Pattinson has made it clear he feels he is ready to play in back-to-back Tests, having been nursed through the winter Ashes tour when he managed two Tests in his comeback from major back surgery.
Alex Kountouris, Cricket Australia’s head of medicine and sports science, said Pattinson was likely to be eased through this week after a heavy output against the Bulls.
“There is still a bit of time (before the Test). All that means (at the MCG) is he has bowled a lot of overs. Say, he bowled 30 overs in that game (against the Bulls), his preparation would be different to him bowling 50 overs,” he said.
“It’s probably what he bowls in the first Test, if he plays, that is going to impact whether he plays in the second Test and how he pulls up. We haven’t seen him, so it depends how he pulls up from his 50 overs. He will have a longer recovery period and be managed through the next week.”
In his two previous Shield matches, Pattinson had delivered 31 overs – in only one innings – against Western Australia, and 29 – again in one innings – against South Australia.
In his two Tests against England, he served up 30 overs at Leeds and 35 overs at Birmingham.
The first Test is slated to end on Monday week, with the second – and final – clash against Pakistan, under lights in Adelaide, beginning on Friday week.
Should Pattinson play in Brisbane – he feels he is unlikely to – he will need to prove beyond doubt that he has pulled up well and that it is in the best interests of himself and the team to play in back-to-back Tests. His workload against the Bulls could complicate his plans.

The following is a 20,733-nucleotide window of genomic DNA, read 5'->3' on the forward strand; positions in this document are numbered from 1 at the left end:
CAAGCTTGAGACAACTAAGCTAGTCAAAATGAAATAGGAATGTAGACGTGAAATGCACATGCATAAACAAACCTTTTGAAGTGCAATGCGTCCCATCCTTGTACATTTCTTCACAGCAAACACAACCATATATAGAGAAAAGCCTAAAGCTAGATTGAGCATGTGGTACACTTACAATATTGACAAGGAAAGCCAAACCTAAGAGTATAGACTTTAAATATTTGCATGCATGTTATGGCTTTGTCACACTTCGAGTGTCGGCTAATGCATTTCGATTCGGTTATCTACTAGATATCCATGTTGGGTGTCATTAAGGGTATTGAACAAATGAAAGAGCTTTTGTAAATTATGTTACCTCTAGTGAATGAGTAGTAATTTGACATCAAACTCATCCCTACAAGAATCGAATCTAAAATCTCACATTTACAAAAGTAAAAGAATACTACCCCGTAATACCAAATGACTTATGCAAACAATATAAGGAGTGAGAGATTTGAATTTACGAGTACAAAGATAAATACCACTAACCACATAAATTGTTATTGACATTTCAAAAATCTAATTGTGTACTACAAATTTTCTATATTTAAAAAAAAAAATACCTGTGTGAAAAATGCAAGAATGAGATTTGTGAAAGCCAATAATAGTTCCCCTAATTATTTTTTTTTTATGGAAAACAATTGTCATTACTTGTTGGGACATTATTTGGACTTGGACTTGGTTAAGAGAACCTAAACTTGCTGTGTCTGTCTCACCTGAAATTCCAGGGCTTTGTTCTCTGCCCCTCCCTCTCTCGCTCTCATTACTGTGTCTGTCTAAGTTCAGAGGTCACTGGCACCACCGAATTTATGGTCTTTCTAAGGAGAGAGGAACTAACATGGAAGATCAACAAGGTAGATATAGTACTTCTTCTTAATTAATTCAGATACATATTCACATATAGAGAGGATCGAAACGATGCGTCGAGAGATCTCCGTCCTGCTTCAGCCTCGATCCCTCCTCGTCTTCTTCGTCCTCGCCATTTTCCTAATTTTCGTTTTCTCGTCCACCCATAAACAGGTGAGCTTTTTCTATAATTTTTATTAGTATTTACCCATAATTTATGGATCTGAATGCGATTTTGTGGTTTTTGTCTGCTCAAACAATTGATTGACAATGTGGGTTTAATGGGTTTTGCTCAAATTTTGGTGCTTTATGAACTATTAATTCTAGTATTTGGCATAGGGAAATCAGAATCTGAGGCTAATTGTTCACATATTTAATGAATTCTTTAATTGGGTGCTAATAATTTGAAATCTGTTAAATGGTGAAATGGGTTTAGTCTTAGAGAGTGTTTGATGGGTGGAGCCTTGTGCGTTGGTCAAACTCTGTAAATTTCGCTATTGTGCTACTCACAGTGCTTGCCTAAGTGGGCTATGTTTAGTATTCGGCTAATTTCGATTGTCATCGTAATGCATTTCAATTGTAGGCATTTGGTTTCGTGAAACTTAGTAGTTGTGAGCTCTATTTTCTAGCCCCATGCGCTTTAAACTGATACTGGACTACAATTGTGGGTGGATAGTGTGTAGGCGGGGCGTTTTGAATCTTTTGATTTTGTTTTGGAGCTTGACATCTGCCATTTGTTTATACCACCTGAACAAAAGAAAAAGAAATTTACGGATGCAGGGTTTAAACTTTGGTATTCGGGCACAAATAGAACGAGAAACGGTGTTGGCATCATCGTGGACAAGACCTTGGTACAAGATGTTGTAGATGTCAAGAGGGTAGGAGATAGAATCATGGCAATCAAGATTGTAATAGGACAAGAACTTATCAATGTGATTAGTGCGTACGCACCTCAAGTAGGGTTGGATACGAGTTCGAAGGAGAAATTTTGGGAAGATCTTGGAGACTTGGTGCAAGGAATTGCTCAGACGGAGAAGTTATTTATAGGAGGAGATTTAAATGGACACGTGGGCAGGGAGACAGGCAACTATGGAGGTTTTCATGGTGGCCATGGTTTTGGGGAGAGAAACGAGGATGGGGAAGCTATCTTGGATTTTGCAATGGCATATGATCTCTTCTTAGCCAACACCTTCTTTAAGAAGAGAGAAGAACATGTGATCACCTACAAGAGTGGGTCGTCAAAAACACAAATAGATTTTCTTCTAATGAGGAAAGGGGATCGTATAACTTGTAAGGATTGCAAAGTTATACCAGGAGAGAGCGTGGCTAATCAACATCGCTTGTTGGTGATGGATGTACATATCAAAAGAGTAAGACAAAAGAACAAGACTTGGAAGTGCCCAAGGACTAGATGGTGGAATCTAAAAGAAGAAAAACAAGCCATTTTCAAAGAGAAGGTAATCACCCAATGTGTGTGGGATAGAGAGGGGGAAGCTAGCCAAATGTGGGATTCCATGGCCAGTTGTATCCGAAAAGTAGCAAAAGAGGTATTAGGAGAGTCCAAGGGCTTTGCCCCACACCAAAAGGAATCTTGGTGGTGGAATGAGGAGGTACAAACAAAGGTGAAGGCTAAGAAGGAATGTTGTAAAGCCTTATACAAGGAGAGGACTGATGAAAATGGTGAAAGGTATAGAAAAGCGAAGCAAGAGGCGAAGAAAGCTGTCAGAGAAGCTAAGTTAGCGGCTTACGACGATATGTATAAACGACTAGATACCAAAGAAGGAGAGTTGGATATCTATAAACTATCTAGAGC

“There are lots of little markers that you can pick up. Hopefully, he plays the first Test, gets through it. That’s a good problem to have,” Kountouris said.
The Australians will not want to risk Pattinson considering not only his history of back problems but also because the three-Test series against New Zealand begins in Perth nine days later.
Pattinson’s return to health has meant Australia has arguably the most feared pace attack in world cricket, particularly when it comes to playing on home shores.
The Gabba deck remains the favourite of many of the Australian players because of the pace and bounce it provides, and was even Shane Warne’s favourite because of the extra bounce it gave his leg spin.
There are calls for Cummins, ranked Test cricket’s No.1 bowler and the reigning Allan Border medallist, to take the new ball. He has been eased through the early part of the season, having played in all 10 World Cup matches and the five Ashes Tests in England. He rediscovered reverse swing in the shield clash against Western Australia at the SCG, this coming inside 15 overs.
“The good thing is it was only six or seven weeks ago I was playing the Ashes, so I don’t feel like I’m trying to re-learn anything,” Cummins said.
Jon Pierik is cricket writer for The Age. He also covers AFL and has won awards for his cricket and basketball writing.